he also does this thing where he asks for permission to use the bathroom and won't go until i say "Go" which usually comes out as "JUST GO!!! - it drives me crazy! so today, he raised his finger (like they do at school) and i said "i know that at school you have to ask permission to go to the bathroom but home is different from school so just listen to your body and you decide when you have to go" and i walked away. then instead of getting frustrated about him refusing to wipe himself i said "i know it's a challenge to wipe yourself. you'll do it when you're ready". and i didn't even try to do anything to his bed-head hair - which he hates and always resists.

on the way to school, i resisted the urge to say "great job this morning" and just said "it feels really good to have a morning with no yelling and sadness". he didn't say anything but kind of skipped a little and started talking about who he was going to play with at school.

mostly i just tried to let go of trying to control the morning routine and let him do things on his own. revolutionary, huh? i have to say i felt a like a robot saying a lot of those things - it's really just not my style. i've always worried that gentle discipline = a kid that walk all over you but i'm trying to move away from that. either way, what i've been doing isn't working so it's time to really try a new approach. i'm hoping it becomes more natural with practice.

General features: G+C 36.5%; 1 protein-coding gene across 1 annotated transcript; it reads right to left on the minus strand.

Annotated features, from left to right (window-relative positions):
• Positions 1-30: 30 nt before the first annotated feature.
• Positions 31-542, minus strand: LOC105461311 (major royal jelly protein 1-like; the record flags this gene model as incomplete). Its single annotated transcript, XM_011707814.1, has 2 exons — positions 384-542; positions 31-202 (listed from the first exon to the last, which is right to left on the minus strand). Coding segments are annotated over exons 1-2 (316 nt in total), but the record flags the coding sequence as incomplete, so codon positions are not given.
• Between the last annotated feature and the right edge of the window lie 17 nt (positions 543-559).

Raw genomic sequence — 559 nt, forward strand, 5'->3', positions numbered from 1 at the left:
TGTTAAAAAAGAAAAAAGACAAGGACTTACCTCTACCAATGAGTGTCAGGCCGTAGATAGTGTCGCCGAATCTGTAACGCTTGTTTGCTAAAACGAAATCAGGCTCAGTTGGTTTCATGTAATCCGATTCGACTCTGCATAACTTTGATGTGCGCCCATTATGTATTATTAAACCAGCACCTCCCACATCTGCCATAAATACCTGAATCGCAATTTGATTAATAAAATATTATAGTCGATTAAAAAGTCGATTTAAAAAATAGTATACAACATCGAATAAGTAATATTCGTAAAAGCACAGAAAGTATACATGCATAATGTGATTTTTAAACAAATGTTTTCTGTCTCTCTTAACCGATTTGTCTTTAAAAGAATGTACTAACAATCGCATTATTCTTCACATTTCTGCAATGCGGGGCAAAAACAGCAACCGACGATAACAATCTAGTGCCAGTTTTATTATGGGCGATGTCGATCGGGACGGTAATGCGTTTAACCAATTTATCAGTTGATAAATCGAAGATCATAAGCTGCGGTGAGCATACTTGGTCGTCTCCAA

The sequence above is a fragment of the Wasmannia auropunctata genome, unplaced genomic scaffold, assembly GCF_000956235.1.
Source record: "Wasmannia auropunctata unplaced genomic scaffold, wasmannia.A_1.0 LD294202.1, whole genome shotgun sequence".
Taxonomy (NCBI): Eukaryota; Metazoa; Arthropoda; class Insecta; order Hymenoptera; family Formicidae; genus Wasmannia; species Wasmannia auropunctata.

post #27 of 105
Thread Starter 
Quote:
Originally Posted by violetisadora View Post
...mostly i just tried to let go of trying to control the morning routine and let him do things on his own. revolutionary, huh? i have to say i felt a like a robot saying a lot of those things - it's really just not my style. i've always worried that gentle discipline = a kid that walk all over you but i'm trying to move away from that. either way, what i've been doing isn't working so it's time to really try a new approach. i'm hoping it becomes more natural with practice....
Sounds like you are feeling some "room to breath" from this approach, good for you! I know what you mean about the 'control' issue, for me that's all it's about and that is what causes me to lose it, is when I think I no longer have control, which is a means to a very sad end.
post #28 of 105
Count me in too. I've been trying to do gd since ds1 started needing discipline/boundaries. I read here for awhile and/or read books on gd...I think I've read most of them at this point. And I'll be, mostly, the parent I want to be, for a few hours, a few days. Most of a week or 2. But then I don't see anything changing or I get stressed or depressed, and I'm back to being...my mother. I don't think I'm as bad as her, though. I hope.